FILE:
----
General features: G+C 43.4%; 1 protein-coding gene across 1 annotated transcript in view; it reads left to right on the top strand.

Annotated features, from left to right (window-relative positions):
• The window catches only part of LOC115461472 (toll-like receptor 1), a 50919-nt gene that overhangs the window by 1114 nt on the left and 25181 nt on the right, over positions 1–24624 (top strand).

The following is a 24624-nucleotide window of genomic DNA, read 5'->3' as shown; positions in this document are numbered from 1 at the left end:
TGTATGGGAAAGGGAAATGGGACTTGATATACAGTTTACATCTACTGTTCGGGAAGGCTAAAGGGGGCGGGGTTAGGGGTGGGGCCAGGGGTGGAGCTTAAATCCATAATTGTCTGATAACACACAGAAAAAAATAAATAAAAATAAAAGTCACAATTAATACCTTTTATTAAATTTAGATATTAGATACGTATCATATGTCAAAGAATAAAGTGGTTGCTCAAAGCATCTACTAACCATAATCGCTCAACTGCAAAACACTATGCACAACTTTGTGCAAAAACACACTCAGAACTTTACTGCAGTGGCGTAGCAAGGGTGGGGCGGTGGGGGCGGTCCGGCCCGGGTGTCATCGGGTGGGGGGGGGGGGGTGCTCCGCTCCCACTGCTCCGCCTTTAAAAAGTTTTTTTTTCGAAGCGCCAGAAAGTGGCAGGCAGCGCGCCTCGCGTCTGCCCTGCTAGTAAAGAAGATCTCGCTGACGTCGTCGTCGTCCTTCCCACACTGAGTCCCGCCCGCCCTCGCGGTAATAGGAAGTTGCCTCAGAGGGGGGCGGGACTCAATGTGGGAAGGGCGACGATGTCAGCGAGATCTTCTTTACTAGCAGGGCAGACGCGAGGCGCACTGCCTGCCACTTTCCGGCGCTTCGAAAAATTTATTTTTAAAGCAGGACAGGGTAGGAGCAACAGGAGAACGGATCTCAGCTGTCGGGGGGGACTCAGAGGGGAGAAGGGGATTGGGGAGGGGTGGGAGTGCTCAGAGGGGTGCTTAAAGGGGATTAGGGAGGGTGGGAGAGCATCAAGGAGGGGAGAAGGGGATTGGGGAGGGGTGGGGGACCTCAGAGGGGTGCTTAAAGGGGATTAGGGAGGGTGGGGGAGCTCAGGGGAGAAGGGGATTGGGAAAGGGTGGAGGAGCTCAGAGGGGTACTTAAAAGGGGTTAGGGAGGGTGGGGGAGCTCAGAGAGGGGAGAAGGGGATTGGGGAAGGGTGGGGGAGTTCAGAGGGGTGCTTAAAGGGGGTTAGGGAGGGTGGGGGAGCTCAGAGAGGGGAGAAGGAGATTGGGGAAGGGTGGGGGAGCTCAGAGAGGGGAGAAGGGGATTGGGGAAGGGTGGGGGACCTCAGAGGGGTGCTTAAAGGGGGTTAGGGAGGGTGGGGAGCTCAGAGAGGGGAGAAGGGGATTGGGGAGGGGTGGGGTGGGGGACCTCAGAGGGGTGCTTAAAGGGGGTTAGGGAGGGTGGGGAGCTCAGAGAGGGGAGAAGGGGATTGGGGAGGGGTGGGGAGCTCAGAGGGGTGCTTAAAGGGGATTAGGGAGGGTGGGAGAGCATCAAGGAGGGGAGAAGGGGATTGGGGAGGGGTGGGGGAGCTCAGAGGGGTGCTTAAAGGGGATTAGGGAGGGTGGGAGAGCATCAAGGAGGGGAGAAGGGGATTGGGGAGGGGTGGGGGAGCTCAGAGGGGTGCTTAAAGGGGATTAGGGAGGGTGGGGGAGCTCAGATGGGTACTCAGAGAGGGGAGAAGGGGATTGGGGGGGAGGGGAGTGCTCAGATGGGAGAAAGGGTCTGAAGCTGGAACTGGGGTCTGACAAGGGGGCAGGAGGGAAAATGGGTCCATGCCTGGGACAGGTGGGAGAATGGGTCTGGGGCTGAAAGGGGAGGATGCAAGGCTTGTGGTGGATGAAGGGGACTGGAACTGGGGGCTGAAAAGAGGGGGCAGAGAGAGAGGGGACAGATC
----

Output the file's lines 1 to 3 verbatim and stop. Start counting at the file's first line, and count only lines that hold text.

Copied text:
General features: G+C 43.4%; 1 protein-coding gene across 1 annotated transcript in view; it reads left to right on the top strand.

Annotated features, from left to right (window-relative positions):
• The window catches only part of LOC115461472 (toll-like receptor 1), a 50919-nt gene that overhangs the window by 1114 nt on the left and 25181 nt on the right, over positions 1–24624 (top strand).